Fishing for Memories
Preparations for Molokai High School 75th Anniversary DVD.
By Catherine Cluett
A lot happens in 75 years – too much to capture in a 60 minute film. But filmmaker Jim Bryan is volunteering to make it happen. To honor the 75th Anniversary of Molokai High School in 2014, he’ll be producing a DVD with the help of the community to preserve the highlights and honor a history that might otherwise go unnoticed. It’s going to be a long process, he says, and organizers in the Molokai community are asking for your help.
“If you don’t fish for it, you’re never going to find it,’ says Bryan. And, he adds, the fishing needs to start now. They’re looking to hook three things: photos, film, and people’s stories.
He’s looking for photos in their original form. Photos from such publications like annuals don’t have as high a quality as the originals. Newspaper archives and community or school photographers are other examples of good sources for photos and other relevant history.
“Talk to anyone you know who had a movie camera,” advises Bryan. He can process old home movies in any form at his film lab, will transfer them to electronic form, and return the original (undamaged) version to its owner. “People rarely throw away things like film reels,” he says. “They’re usually just buried in a box somewhere.”
Bryan is also fishing for people who are willing to talk about their memories and experiences. “People are what make stories come alive,” he says. Most clips will be short – less than 30 seconds – so even if all you have is a few words, that is all it takes.
Bryan is hoping to get tidbits of information that he’ll bring together to tell the larger story. “Even what someone felt as they watched a parade float go by – that’s a captured memory.” Because the film will be only 60 minutes, Bryan plans to approach the project by decades.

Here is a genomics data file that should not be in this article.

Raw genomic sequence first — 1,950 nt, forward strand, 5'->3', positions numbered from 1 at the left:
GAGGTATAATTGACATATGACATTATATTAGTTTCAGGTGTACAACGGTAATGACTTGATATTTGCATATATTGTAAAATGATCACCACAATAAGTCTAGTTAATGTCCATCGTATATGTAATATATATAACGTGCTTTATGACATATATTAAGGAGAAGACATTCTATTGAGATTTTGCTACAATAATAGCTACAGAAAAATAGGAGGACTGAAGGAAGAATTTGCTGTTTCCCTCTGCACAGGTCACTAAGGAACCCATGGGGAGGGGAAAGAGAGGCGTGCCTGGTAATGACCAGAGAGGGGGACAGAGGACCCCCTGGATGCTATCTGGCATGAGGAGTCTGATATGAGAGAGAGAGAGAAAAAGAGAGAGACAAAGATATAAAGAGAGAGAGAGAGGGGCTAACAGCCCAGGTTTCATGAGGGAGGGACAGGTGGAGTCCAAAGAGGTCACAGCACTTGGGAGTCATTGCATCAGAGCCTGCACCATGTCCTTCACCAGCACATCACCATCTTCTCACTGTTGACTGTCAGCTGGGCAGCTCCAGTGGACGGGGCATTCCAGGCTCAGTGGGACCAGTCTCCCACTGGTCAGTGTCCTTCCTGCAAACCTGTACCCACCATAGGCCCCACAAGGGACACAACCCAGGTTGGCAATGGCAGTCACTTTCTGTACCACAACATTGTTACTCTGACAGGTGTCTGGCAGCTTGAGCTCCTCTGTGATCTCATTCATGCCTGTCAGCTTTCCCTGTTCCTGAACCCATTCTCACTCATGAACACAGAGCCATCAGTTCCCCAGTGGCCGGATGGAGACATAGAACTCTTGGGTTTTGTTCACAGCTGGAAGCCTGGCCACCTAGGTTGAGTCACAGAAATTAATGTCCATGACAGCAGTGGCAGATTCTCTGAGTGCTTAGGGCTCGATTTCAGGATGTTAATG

He’s already done a similar film for the District 50 Hawaii Lion’s Club, which aired on local television, attracting over 250,000 viewers. Bryan says Molokai High’s video would probably have a similar appeal because it’s more than just a history of the High School – the documentary will tell the history of Molokai.
Bryan will set up several dates to visit Molokai in the coming months for short, informal interviews with those interested in sharing their recollections. He says he is also willing to visit kupuna in their homes if they are unable to travel.
“Think of yourselves as associate producers,” says Bryan of the information-gathering process. “There are people out there who would love to be a part of this if you give them the opportunity.” He encourages people to talk to their friends, classmates, ohana, and kupuna like grandparents about helping in the collaboration process, whether it’s sharing memories or digging in the garage for old photos and film. Since many alumni don’t still live on Molokai, it’s important to reach off-island and mainland alums, too. He hopes to have gathered enough information by January or February to start the filmmaking.
Volunteering his time and resources to the task, Bryan says he’s excited to be a part of the project. “There’s a real lack of this kind of history out there,” he explains. “A project like this can be a great unifier in a small community – there’s a feeling of pride when you see your past and the people you love come together before you.”
Below are the people to contact with information like photos, personal recollections, film, or relevant news archives.
Allen Ashitomi, 553-5448, PO Box 175, Kaunakakai, HI 96748. Email: email@example.com
Lloyd Yonemura, 553-5896, PO Box 1265, Kaunakakai, HI 96748. Email: firstname.lastname@example.org
Mits Watanabe: (808) 553-5560, PO Box 177, Kaunakakai, HI 96748. email@example.com
Oahu contact: Sheri Yamashita, (808) 265-4849, PO Box 482220, Kaunakakai, HI 96748. Email: firstname.lastname@example.org